Music review: Barron a jazz titan with uncommon virtuosity

Pianist Kenny Barron is universally judged as a titan of jazz, and he showed why Friday before a ful

In mainstream jazz, players are assessed by the professional and artistic company they keep: musicians they work with, styles they master, tunes they play.

By these measures, pianist Kenny Barron is universally judged as a titan of jazz. He showed why Friday before a full house of about 300 of the region’s most committed jazz fans at one of the region’s top jazz venues, the Whisperdome at the First Unitarian Society.

With bassist Kiyoshi Kitagawa and drummer Johnathan Blake, Barron glided through nine tunes in two sets and an encore that showcased versatility and artistry expected only from grandmasters.

Barron emerged from Philadelphia a half century ago to accompany Dizzy Gillespie while still in his early 20s. Since then, he has accompanied a roster of stars that reads like the index to a who’s who of jazz and, in the process, earned spots on best-player lists, Grammy nominations and induction into the American Jazz Hall of Fame.

Barron is no stranger to these parts. He appeared in Schenectady in duets with the late Nick Brignola, and the Whisperdome included him in its concert series of 1994. He remembered.

“This place always amazes me,” he said of the acoustics before launching a four-tune, 50-minute first set.

The opening standard, “I Hear A Rhapsody,” could hardly have taken a more familiar shape — rubato opening, a statement of melody with a busy “two feel,” piano and bass solos, exchanges with the drummer and a final restatement of melody. “New York Attitude,” an uptempo and straight-ahead original, also unfolded in familiar fashion: melody, solos, fills, melody.

These forms may be common. The virtuosity is not.

Barron blends lyricism reminiscent of Tommy Flanagan with a powerful percussive attack. This relentless, driving swing keeps energy high without sacrificing the beauty of melody.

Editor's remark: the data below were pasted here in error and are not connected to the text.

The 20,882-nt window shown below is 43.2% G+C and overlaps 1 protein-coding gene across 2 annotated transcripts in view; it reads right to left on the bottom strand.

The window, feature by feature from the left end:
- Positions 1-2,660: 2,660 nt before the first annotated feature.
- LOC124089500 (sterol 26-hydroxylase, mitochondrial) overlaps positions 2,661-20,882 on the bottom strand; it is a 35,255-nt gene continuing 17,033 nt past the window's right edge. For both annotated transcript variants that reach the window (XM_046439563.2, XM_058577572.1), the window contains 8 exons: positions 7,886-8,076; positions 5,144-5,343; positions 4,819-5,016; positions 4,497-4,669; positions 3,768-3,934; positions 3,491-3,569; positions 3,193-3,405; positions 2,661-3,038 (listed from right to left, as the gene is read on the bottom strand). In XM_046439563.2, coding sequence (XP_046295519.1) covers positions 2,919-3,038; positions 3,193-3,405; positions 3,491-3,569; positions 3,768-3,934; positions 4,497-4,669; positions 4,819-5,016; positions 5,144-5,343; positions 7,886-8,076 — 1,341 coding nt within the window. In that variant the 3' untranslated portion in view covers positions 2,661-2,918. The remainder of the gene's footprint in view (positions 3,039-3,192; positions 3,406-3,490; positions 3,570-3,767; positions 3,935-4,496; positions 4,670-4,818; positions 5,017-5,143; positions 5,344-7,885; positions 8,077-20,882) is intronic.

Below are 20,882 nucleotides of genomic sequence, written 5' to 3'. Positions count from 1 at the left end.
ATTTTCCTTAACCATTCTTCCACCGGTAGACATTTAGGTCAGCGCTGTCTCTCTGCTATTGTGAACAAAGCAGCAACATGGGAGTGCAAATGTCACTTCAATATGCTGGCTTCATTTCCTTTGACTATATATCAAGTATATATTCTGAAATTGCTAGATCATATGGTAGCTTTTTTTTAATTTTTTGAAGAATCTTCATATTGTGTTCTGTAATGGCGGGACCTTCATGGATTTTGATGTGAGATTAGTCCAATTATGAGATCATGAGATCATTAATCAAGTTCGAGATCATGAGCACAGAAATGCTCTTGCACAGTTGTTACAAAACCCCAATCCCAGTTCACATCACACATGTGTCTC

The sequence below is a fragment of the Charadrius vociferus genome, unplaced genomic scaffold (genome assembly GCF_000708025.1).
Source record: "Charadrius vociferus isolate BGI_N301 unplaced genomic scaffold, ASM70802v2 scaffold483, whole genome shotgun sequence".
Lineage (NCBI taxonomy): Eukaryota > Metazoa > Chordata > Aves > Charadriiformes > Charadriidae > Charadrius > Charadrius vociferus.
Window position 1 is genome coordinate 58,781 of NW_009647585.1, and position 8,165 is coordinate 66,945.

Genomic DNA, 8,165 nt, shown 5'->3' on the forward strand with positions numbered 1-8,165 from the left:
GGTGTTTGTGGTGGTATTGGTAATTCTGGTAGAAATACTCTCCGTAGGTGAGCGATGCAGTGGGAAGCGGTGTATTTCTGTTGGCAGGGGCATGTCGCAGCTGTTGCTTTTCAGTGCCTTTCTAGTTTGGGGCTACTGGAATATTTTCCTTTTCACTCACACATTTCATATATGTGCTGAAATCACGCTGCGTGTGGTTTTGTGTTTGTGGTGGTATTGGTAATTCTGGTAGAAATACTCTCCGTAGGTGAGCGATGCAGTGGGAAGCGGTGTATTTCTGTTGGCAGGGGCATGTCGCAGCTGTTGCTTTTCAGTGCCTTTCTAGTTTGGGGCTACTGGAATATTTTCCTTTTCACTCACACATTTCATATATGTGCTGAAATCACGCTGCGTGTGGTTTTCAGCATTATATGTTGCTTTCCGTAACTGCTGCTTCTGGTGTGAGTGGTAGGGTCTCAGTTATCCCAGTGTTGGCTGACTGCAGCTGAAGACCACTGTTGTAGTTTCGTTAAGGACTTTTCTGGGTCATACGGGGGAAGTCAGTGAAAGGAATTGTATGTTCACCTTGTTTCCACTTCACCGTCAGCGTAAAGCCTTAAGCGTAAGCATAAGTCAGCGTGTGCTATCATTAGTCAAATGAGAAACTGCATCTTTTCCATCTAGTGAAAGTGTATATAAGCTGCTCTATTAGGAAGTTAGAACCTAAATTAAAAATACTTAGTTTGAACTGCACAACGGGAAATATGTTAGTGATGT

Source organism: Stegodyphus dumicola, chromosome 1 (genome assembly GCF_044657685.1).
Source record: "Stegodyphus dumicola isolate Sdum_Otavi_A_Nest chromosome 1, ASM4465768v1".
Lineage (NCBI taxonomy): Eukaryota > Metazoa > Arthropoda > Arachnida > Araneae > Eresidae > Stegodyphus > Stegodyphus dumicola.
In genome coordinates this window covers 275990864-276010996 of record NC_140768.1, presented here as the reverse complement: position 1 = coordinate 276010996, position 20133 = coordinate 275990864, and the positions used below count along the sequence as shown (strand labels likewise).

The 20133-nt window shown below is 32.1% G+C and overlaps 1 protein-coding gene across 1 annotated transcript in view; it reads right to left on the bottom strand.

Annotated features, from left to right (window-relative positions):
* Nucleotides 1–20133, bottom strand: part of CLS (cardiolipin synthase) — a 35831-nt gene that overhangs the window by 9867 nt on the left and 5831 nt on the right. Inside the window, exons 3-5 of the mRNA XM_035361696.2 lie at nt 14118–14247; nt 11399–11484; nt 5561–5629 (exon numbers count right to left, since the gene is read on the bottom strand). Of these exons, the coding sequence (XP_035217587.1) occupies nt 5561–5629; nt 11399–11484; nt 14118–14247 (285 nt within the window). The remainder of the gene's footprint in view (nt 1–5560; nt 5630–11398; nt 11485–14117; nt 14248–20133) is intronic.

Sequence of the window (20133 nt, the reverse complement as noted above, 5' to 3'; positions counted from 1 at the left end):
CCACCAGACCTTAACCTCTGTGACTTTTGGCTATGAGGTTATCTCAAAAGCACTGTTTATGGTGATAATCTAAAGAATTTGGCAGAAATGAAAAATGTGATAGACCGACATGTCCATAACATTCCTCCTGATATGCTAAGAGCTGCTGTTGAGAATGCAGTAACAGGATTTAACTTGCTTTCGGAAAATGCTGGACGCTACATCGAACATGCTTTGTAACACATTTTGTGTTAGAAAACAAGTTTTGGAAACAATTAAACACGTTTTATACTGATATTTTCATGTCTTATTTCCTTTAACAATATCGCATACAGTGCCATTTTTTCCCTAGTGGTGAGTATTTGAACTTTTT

On several originals, Barron also displayed an easy mastery of Latin, Brazilian and Caribbean rhythms on “Phantoms,” with bossa nova echoes for “Um Beijo” and “Cook’s Bay,” a lilting melody that evoked images of the site in Tahiti that inspired it.

At slower tempos, Barron’s musicianship was especially clear. He honored American ragtime master Eubie Blake with a slow and soothing solo interpretation of Blake’s standard, “Memories of You.” And he reminded the audience of the power of melody with an unadorned but stirring interpretation of another American standard, “Blue Moon.”

Kitagawa and Blake accompanied Barron boldly and supportively, and their solos matched Barron’s excellence, especially on a concert highlight, “Softly As In A Morning Sunrise.” Each sideman soloed out of tempo. Kitagawa offered a haunting slow turn marked by double-stop harmonies. Blake dazzled with technical brilliance and entrancing polyrhythms.

This venue is fully worthy of players of this stature. For a modest $15 a ticket, $7 for students, this concert series and this venue rank among the gems of the region’s arts scene.

Categories: Entertainment

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